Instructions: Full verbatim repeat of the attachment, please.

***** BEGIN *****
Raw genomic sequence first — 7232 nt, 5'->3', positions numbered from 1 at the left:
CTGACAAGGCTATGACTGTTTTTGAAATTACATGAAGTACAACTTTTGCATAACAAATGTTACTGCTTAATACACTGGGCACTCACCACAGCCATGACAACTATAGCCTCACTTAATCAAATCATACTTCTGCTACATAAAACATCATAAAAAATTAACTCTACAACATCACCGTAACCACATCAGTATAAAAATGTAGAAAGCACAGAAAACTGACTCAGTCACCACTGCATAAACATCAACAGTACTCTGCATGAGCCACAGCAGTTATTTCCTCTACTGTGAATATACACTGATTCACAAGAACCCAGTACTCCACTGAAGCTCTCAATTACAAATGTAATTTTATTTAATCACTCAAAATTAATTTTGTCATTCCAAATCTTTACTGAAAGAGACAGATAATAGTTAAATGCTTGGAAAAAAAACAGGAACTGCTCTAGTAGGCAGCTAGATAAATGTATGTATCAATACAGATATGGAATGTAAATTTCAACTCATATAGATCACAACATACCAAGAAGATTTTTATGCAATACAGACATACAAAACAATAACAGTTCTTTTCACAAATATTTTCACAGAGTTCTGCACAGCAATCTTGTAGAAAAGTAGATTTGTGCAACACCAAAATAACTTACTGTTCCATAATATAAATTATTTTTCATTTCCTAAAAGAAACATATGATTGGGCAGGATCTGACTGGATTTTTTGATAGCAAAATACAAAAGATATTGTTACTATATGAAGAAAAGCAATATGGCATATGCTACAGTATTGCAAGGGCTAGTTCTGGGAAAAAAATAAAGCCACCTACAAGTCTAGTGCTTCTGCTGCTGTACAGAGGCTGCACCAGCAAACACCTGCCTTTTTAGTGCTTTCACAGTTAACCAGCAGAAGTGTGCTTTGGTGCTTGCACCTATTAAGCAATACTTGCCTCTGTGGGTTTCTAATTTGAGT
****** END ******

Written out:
Raw genomic sequence first — 7232 nt, 5'->3', positions numbered from 1 at the left:
CTGACAAGGCTATGACTGTTTTTGAAATTACATGAAGTACAACTTTTGCATAACAAATGTTACTGCTTAATACACTGGGCACTCACCACAGCCATGACAACTATAGCCTCACTTAATCAAATCATACTTCTGCTACATAAAACATCATAAAAAATTAACTCTACAACATCACCGTAACCACATCAGTATAAAAATGTAGAAAGCACAGAAAACTGACTCAGTCACCACTGCATAAACATCAACAGTACTCTGCATGAGCCACAGCAGTTATTTCCTCTACTGTGAATATACACTGATTCACAAGAACCCAGTACTCCACTGAAGCTCTCAATTACAAATGTAATTTTATTTAATCACTCAAAATTAATTTTGTCATTCCAAATCTTTACTGAAAGAGACAGATAATAGTTAAATGCTTGGAAAAAAAACAGGAACTGCTCTAGTAGGCAGCTAGATAAATGTATGTATCAATACAGATATGGAATGTAAATTTCAACTCATATAGATCACAACATACCAAGAAGATTTTTATGCAATACAGACATACAAAACAATAACAGTTCTTTTCACAAATATTTTCACAGAGTTCTGCACAGCAATCTTGTAGAAAAGTAGATTTGTGCAACACCAAAATAACTTACTGTTCCATAATATAAATTATTTTTCATTTCCTAAAAGAAACATATGATTGGGCAGGATCTGACTGGATTTTTTGATAGCAAAATACAAAAGATATTGTTACTATATGAAGAAAAGCAATATGGCATATGCTACAGTATTGCAAGGGCTAGTTCTGGGAAAAAAATAAAGCCACCTACAAGTCTAGTGCTTCTGCTGCTGTACAGAGGCTGCACCAGCAAACACCTGCCTTTTTAGTGCTTTCACAGTTAACCAGCAGAAGTGTGCTTTGGTGCTTGCACCTATTAAGCAATACTTGCCTCTGTGGGTTTCTAATTTGAGT